Saturday, April 12, 2014

Let the Little Children Come

I have a lot of of Protestant friends whom I love dearly. I am always encouraged and built up by their faith. One thing they often worry about however that I do not have to worry about as a Catholic is when my children will allow Jesus to come into their heart. You see, Jesus already lives in their heart through baptism. It is now up to me to cultivate that and help them fall in love with Him. Some ways I do this is through the rosary, reading scripture, playing worship music in our home and helping them to encounter Him everyday.

Through the sacrament of baptism, we are brought into the family of God and we are given the gift of the Holy Spirit. We baptize babies because the Jewish people never would have thought about leaving their children out of the Covenant. It makes sense that we wouldn't either with a new and even greater Covenant! We do not need to wait until our children have an understanding of who God is before He comes into their hearts. What a perfect picture of grace!

I also do not usually focus on getting my children to memorize different bible verses that deal with behavior. Instead every morning we say a decade of the rosary and for each mystery we talk about that aspect of Jesus' life and read the scripture that goes along with it. I want my children to love Jesus above anything else. When they hear the stories of Jesus' life hopefully it will help them fall in love with Him. His law will then be written on their heart and good behavior will naturally flow out of that relationship with Him.

The Lord has put it on my heart that my main goal before anything else each day needs to be to encounter Jesus and help my children encounter Him as well. The way I help my children to encounter Him every day is to have them pick a place in the house and seek Jesus for a few minutes. I tell them that if they are distracted to close their eyes and say His name over and over and then be still and listen. It is pretty amazing! They almost always hear from Him or see visions. I then have them write or draw pictures of what they see and hear in a prayer journal they keep.

Jesus said "Let the little children come to me" (Matthew 19:14). They are never too young and often grasp mysteries a lot better than most adults!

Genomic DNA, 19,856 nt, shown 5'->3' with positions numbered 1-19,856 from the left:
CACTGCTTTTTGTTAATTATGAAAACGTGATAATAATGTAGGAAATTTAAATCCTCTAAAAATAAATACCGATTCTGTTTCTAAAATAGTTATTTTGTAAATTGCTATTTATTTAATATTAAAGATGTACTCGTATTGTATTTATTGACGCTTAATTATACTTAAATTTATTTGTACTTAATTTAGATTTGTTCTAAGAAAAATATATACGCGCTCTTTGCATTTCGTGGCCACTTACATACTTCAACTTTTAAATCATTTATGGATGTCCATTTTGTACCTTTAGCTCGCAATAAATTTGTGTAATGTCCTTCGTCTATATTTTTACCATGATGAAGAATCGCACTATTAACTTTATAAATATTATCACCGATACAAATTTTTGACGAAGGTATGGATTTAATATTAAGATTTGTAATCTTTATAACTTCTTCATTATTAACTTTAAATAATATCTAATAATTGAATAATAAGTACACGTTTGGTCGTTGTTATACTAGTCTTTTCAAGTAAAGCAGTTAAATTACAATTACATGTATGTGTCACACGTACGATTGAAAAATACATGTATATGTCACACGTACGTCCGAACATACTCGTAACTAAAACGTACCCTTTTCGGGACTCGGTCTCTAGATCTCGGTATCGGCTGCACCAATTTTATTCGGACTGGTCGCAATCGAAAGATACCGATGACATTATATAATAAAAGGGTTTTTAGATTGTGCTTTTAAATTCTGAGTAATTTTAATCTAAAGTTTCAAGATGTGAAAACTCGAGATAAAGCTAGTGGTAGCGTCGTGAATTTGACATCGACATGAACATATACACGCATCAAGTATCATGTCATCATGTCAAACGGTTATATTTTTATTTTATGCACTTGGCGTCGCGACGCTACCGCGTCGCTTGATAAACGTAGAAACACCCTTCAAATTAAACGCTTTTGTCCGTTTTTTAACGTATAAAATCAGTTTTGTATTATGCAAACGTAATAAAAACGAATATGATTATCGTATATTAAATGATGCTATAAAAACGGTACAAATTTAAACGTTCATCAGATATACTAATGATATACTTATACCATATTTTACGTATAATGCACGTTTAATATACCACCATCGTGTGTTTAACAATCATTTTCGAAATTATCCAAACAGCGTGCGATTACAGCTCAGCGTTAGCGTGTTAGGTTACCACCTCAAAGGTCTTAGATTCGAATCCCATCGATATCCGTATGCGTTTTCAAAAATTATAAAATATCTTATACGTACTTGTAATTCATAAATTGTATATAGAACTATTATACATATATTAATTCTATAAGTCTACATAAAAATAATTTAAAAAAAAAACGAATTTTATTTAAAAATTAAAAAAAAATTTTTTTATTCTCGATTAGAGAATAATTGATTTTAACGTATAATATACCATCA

Tuesday, April 8, 2014

Enough is Enough!

I was talking with a good friend of mine recently. We were making the observation that we really lack energy these days but then there are others, even older than us that could probably run circles around us. We were wondering what they were doing that we weren't. We were discussing nutrition and exercise, wondering if we just needed to exercise more and eat better. We both came to the conclusion however that even if we did those things it still would not be enough. I think sometimes the Lord allows us to struggle so we can come to the conclusion that we can not even lift a finger without Him. This is a tremendous grace. Some people never come to this realization and they think that they are enough and can get through life on their own.

In the last twenty years, one of the main things the Lord has been trying to teach me is to rest in Him and the fact that I can do nothing apart from Him. He continues to bring me to new levels in this awareness. There are days I feel like I am spinning my wheels and not getting anywhere. One thing that came to me is that my main goal each day needs to be to encounter Jesus and help my children encounter Jesus above anything else. I have been committed to starting each day with prayer, reading scripture and ending my day with prayer but after I felt the Lord put that on my heart, I began to examine my prayer life. I realized that even though I made sure I started my day off with prayer, I was often rushed and distracted, thinking about all I needed to do that day. I was viewing prayer more like a box to check off on a 'to do list'. Spending the time to rest and soak in the Lord's presence at the beginning of the day often seemed like a luxury I could not afford instead of a necessity I could not live without. 

Saturday, March 29, 2014

The Yoke's On You!